This highlights how photography was yet another tool of colonisation. Although many Māori were in photographs there were no known Māori photographers during this period. This signifies how photography at the time might be used as a tool of privilege and control. Pākehā with access to cameras had the autonomy to choose what they deemed worthy of being photographed. When analysing photographs from this period it is important to consider the narrative being told and to remember that the images have been captured and curated by colonial settler society.
Although Māori were not behind the camera they were consumers of photography. Māori incorporated this Western technology into their own culture by displaying photography in their marae. Māori viewed photographs of whānau as much more than just tangible keepsakes and understood photographs of loved ones to hold mauri (life force). Photographs such as these became especially valuable after the person in the image had died.
I found it interesting that by 1860 traditional Māori dress was only worn on special occasions in Aotearoa; portrait sessions often being significant enough. The tradition of men being adorned with moko had also decreased. But images were often retouched and moko were drawn onto Māori after the photograph had been taken; perhaps to inject the indigenous back into the subject. There was a high demand for photographs of Māori because of the popularity of the images overseas. It was eye-opening to find out how widespread early photographs of Māori were around the world. This led me to ponder the ethics around this and question who had the right of ownership over these photographs: the photographer, or the subject?
I had never utilised photography as historical evidence before, but after just a bit of research, I quickly became interested in photography and the way photographs can be used as historical evidence to comprehend a particular society. Through this project, I came to realise photographs often tell a story that simply can not be put into words. But on the flip side, it is easy to make assumptions about a photograph – which can be interpreted in so many different ways – which is why it is often valuable to use photographs alongside other evidence.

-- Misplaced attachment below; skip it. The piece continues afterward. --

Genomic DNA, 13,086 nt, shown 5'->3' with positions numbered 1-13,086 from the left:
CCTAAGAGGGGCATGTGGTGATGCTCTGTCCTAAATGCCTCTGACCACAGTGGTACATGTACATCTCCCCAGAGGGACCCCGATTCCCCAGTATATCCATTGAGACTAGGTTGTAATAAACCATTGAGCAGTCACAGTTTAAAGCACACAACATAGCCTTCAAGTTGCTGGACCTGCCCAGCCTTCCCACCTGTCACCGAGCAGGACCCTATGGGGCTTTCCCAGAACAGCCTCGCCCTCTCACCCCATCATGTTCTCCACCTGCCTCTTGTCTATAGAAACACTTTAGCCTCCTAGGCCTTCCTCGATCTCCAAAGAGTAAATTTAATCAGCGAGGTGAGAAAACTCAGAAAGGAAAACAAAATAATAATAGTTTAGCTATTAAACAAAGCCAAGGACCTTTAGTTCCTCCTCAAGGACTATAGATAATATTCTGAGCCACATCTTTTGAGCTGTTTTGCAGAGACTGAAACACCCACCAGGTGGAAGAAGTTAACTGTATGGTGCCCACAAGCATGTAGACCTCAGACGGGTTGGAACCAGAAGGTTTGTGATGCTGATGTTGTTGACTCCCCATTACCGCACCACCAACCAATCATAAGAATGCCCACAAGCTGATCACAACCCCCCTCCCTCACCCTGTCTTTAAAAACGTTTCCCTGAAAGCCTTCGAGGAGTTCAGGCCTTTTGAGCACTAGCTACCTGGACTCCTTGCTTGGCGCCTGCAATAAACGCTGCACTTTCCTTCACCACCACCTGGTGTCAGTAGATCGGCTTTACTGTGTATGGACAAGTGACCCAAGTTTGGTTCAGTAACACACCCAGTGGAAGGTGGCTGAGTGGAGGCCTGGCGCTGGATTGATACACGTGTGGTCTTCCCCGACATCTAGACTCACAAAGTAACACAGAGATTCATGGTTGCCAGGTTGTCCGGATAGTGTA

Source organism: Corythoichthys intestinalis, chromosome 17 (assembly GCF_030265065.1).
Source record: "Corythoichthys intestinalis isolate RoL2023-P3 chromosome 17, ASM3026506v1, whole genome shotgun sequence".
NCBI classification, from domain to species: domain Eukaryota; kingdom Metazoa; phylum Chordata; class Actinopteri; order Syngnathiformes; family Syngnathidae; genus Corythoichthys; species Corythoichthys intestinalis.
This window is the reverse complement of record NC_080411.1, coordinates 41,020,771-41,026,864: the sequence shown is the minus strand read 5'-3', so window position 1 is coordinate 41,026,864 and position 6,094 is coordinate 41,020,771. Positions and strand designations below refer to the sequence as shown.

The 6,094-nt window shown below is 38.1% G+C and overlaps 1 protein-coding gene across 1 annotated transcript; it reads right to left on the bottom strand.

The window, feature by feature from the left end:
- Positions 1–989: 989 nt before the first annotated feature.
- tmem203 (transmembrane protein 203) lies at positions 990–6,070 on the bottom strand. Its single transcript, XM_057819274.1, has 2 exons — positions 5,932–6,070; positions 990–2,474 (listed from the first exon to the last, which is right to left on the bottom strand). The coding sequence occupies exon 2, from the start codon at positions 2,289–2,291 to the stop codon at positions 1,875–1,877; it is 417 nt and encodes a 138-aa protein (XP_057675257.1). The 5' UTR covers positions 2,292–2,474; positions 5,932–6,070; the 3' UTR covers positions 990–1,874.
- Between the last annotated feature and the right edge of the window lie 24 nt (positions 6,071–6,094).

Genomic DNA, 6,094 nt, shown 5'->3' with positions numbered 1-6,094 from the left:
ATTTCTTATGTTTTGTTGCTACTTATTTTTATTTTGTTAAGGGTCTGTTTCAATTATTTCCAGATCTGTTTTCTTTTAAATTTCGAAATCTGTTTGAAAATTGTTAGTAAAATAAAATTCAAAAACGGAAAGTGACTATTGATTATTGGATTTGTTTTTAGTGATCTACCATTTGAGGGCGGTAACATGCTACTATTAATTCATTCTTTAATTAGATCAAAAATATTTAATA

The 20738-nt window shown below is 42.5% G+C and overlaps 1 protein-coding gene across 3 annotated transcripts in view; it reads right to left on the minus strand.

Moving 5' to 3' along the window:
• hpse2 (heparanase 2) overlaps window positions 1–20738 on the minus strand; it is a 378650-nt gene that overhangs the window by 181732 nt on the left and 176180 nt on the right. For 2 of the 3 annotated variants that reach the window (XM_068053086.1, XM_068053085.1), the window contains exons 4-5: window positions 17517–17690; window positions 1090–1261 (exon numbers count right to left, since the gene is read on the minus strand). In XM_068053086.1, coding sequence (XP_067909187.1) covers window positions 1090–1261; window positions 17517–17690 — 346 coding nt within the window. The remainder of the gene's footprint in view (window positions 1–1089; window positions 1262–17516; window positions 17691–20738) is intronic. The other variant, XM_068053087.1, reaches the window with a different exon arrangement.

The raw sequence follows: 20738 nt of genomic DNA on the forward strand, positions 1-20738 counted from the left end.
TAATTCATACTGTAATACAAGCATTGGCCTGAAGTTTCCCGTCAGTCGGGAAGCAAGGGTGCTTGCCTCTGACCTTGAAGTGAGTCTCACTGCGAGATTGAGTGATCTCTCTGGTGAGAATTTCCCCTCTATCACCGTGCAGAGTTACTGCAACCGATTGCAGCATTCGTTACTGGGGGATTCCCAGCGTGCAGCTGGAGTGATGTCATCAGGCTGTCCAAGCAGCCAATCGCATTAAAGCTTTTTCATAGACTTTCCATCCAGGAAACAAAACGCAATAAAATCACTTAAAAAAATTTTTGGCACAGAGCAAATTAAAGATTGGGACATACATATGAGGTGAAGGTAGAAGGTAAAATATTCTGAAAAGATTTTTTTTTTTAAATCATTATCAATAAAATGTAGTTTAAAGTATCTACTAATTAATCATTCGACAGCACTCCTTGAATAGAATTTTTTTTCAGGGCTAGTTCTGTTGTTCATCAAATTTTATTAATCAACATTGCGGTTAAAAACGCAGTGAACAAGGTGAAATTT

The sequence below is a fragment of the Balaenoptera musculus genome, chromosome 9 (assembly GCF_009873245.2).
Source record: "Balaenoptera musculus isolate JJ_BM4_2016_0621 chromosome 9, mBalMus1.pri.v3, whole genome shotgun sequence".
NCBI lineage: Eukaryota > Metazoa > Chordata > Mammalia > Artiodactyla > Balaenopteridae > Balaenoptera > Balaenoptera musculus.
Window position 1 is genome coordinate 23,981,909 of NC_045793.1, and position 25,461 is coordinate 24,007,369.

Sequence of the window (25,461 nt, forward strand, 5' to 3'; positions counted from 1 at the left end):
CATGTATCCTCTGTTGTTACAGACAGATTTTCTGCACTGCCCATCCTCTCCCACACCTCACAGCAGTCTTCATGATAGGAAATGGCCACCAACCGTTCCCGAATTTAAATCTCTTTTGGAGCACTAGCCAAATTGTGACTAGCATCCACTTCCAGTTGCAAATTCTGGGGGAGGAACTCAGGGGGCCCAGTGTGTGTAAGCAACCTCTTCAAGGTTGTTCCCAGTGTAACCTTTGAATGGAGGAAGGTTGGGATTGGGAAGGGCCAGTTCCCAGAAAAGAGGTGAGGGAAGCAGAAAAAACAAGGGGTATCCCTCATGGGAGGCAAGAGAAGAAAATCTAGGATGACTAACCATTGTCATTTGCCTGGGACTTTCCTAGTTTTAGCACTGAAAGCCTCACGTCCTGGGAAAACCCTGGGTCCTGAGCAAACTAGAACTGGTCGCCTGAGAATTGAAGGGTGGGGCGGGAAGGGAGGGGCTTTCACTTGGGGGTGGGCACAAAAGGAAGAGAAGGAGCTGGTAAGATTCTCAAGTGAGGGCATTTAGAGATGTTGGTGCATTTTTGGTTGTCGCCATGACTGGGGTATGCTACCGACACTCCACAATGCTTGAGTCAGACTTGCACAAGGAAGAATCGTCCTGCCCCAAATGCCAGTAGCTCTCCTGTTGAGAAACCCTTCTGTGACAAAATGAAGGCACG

This internship bought up many questions which I would love to explore in future research and has also sparked my interest in photography. My mind has also been opened to the many different sources and forms of evidence that can be used for historical research. I had a lot of enlightening conversations while working in the Pictorial Department, and I got to see Hocken’s art collection for the first time. I had been on many tours in the downstairs stacks at the Hocken before, but I was amazed to see the extensive art and photography collections in the upstairs spaces at the Hocken Library. My time as a CroCC intern proved to be tremendously informative and interesting because before I started I knew very little about the subject of photography or how the Hocken operated. I have learnt a lot about how to analyse photography in the context of historiography and as a by-product, I have learnt more about the history of Aotearoa.